Once your child can produce the fricatives correctly in sentences, you will want to help him remember to use it all of the time in conversational speech.  If you hear your child say fricatives incorrectly, repeat your child’s error back to him as a question.  For example, if your child says “where’s my two?” (instead of shoe) you can say “your two?”  See if your child can fix it back to shoe.  If not, say “Oh, do you mean shoe?  Where’s your sssshhhhoe?”  Then, have your child say the sentence again using the fricatives correctly.

This process may take a while so be patient while trying to teach your child how to say fricatives.  With consistent practice and loving support, you can help your child be able to say these sounds correctly.  Don’t forget to use the social media buttons below to share this post with your friends!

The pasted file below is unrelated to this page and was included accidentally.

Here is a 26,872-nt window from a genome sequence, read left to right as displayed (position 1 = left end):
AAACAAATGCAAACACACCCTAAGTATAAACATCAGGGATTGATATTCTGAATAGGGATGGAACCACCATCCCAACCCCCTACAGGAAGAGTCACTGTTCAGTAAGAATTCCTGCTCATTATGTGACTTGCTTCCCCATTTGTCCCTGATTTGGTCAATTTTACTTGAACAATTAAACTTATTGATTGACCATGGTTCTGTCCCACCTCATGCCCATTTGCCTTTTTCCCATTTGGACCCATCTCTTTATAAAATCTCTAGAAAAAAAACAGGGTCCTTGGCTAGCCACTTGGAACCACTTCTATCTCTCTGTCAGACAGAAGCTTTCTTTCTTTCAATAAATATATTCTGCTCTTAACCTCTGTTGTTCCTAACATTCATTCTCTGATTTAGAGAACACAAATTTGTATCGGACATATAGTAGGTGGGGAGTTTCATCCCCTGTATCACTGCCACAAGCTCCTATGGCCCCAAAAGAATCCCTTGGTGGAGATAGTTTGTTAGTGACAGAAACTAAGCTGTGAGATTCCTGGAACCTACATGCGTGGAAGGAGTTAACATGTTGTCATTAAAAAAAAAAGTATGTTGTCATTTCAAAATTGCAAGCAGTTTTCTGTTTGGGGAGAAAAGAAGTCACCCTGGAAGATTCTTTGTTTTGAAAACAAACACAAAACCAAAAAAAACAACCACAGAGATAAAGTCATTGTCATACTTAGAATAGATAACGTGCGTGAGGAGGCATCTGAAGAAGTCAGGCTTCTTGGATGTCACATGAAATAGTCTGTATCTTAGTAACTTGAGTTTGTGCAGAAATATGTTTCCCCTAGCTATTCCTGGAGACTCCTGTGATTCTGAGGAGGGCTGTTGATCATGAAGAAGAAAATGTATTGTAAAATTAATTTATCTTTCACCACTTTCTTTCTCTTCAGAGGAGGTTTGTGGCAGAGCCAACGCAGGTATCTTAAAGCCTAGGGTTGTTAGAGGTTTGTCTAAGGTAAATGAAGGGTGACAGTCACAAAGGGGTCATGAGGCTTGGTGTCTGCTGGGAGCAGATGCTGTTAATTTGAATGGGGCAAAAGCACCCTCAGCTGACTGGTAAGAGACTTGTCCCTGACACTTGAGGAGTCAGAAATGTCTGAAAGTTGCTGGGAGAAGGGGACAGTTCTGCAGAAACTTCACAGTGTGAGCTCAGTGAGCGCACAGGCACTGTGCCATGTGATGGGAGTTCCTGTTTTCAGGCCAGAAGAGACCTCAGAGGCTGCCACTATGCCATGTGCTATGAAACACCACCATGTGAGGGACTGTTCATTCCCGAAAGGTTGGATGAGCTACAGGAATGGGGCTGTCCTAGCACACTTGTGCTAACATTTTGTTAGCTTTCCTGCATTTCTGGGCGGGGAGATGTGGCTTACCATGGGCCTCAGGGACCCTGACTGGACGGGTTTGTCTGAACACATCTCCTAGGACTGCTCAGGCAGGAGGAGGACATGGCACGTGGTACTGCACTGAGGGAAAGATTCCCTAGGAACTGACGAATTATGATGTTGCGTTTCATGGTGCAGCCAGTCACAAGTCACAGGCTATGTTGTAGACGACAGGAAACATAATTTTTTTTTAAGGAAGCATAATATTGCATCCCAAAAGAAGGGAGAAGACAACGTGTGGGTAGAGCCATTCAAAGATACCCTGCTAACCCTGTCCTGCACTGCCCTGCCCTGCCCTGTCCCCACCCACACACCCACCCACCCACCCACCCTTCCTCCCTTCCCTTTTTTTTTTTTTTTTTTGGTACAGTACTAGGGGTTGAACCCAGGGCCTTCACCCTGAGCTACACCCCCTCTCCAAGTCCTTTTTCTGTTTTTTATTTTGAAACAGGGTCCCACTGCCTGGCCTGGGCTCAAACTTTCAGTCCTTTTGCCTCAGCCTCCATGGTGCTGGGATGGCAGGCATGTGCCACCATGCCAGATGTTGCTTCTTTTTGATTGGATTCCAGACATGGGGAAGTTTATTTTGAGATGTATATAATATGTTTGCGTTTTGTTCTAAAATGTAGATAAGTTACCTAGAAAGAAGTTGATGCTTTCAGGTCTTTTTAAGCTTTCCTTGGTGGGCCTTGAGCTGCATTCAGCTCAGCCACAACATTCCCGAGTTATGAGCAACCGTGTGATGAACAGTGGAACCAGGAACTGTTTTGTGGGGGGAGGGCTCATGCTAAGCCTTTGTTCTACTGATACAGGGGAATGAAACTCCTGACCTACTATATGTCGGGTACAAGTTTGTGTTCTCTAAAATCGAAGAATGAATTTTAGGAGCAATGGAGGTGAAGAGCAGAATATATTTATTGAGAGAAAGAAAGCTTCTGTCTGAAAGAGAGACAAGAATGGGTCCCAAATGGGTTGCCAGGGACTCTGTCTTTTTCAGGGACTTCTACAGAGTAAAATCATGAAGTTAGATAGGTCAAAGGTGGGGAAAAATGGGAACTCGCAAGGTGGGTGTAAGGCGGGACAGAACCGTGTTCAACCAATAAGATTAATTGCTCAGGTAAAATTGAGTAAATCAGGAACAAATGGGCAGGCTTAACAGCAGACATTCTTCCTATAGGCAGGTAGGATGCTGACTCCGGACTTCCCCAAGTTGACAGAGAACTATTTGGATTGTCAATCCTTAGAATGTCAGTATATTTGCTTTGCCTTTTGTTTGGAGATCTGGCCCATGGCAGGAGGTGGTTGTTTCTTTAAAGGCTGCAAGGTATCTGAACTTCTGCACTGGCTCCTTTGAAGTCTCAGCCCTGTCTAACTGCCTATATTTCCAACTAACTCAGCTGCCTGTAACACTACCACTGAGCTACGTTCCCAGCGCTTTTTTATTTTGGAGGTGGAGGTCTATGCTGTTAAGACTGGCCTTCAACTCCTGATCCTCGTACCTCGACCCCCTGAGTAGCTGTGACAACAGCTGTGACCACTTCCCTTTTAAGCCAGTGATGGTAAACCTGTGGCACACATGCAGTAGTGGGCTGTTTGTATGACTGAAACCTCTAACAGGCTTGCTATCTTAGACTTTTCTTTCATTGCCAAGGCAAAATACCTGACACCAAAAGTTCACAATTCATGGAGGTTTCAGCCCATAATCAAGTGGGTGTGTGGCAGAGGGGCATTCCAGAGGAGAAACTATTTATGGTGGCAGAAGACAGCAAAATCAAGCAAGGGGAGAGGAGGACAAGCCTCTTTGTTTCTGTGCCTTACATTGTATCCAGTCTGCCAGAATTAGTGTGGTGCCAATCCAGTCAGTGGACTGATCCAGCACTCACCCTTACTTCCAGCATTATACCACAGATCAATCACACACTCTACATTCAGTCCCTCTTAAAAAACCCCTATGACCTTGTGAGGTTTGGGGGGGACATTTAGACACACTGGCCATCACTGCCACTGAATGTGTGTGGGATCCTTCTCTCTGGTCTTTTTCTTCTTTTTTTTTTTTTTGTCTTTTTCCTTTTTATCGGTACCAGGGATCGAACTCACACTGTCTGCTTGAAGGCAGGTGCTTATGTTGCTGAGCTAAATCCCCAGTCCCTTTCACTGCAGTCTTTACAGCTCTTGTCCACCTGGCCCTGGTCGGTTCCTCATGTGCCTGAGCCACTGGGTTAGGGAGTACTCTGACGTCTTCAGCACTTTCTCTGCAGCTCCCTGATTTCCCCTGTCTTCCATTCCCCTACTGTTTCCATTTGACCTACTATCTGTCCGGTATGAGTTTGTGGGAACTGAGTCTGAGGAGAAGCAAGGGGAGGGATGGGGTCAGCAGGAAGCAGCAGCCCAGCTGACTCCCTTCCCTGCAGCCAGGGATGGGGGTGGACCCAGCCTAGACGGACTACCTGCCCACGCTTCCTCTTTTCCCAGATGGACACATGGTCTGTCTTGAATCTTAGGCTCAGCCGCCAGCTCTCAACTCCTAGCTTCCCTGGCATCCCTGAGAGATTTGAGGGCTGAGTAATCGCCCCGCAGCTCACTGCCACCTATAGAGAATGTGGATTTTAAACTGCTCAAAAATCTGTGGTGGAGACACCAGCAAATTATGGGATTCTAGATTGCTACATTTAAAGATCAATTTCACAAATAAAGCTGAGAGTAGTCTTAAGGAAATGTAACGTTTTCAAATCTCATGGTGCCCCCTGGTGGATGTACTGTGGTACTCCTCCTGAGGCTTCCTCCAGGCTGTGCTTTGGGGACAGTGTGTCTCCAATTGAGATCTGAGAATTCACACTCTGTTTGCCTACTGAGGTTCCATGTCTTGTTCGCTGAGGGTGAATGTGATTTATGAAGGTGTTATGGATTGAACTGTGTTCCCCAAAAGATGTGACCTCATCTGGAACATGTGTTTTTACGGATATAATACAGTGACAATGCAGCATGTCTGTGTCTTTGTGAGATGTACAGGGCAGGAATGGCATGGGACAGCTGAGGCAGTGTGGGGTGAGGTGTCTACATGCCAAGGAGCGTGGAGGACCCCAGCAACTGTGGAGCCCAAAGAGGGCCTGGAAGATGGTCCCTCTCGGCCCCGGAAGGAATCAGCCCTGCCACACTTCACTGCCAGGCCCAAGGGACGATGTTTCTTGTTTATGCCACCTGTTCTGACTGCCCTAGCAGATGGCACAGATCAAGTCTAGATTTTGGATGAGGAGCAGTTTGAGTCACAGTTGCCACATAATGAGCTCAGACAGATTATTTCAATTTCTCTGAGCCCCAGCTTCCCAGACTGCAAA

Click here to download the free PDF guide to teaching an entire class of sounds.

Where to Find More Info:

An extended version of this guide, along with 38 others, is included in Ms. Carrie’s E-Book: Speech and Language Therapy Guide: Step-By-Step Speech Therapy Activities to Teach Speech and Language Skills At Home or In Therapy.  This guide includes detailed information on teaching various speech and language skills, including this one, along with worksheets, handouts, sample IEP goals, data collection, and video demonstrations.  Or…

Click here to download the free PDF guide to teaching an entire class of sounds.